- The Washington Times - Monday, December 4, 2006

The Supreme Court yesterday explored the question of how far districts can go in ensuring diverse public schools, hearing cases from parents in Louisville, Ky., and Seattle who argue it is wrong to use race as a factor in assigning students to schools.

At issue is whether students can be denied admission to their top choice of public school and assigned elsewhere in order to keep the schools racially mixed.

Attorneys for the school districts argued race is just one of several factors taken into account and usually isn’t the main factor. But they said without the plans it would be very difficult to prevent more schools from being segregated by choice or by reflecting the racial makeup of the neighborhood.

“Ultimately, we’d have a resegregated school system,” said Francis Mellen Jr., who represented the Louisville schools.

Louisville’s schools followed a systemwide federally mandated desegregation plan for 25 years and the board ultimately decided to keep much of it in place. Mr. Mellen said it is a success story that has support from both black and white parents.

Lawyers challenging the programs, including a representative from the Justice Department, said a racially diverse school is a fine goal, but there are ways to achieve it without using what amounts to unfair racial quotas.

“This strikes at the heart of the Equal Protection Clause [of the 14th Amendment], which commands that government treat people as individuals, not simply as members of a racial class,” said Harry Korrell, who represented a group of Seattle parents.

The court’s more liberal justices seemed to have no problem with using race to keep schools mixed and said the plaintiffs’ thinking simply doesn’t compute. “It’s very hard for me to see how you can have a racial objective, but a nonracial means to get there,” said Justice Ruth Bader Ginsburg.

Conservative justices — including Chief Justice John G. Roberts Jr. and Samuel A. Alito Jr., the court’s two newest members, appointed by President Bush — did not seem thrilled with the programs.

Justice Anthony M. Kennedy, who could be the deciding vote, said the Seattle program, which applies to high school students, seems to be saying that “everybody can have a meal,” but only some people get “dessert,” since certain students are denied access to schools they want owing to their race.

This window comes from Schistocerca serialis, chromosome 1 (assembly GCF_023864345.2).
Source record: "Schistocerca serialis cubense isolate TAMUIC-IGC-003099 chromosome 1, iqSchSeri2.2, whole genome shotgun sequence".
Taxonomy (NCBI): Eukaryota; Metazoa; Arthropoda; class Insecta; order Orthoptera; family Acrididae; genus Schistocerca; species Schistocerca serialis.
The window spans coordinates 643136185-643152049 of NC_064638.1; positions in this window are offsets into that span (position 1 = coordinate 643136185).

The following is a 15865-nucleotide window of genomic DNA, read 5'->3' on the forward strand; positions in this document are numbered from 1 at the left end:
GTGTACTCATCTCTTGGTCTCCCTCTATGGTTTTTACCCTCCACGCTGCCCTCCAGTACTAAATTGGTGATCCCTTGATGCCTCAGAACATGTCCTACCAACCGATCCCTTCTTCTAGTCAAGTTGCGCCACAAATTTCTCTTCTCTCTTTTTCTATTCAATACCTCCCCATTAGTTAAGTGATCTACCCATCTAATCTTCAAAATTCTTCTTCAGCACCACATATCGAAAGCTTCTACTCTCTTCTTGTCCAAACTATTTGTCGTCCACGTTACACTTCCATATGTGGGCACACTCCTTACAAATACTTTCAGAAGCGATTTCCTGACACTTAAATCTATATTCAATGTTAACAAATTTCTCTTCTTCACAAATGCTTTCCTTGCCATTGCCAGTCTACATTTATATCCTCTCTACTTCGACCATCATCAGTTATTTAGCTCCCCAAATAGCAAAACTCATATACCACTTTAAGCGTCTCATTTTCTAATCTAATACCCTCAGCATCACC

Mr. Korrell said that happened to about 300 Seattle high school students, both black and white.

Michael F. Madden, representing the Seattle school district, argued that the students aren’t being denied admission; rather, the seats are simply being distributed. But Justice Roberts said, “The decision to distribute, as you put it, was based on skin color and not any other factor.”

Rulings in the cases are expected to be handed down by the end of June.

Repeated reference was made yesterday to a 2003 case in which the Supreme Court OK’d a law school affirmative-action program at the University of Michigan.

Mr. Madden said it is hard to compare the Seattle case, since it doesn’t deny one student a better education than another student. “This is not like being denied access to a state’s flagship university,” he said.

Outside of the court, Theodore M. Shaw, director of the NAACP’s Legal Defense and Educational Fund, said that if the court rules against these programs “it will be a reversal of historic proportions.”

He said Justice Kennedy was especially “active” in the questioning and is usually difficult to convince on desegregation cases.

This article is based in part on wire service reports.

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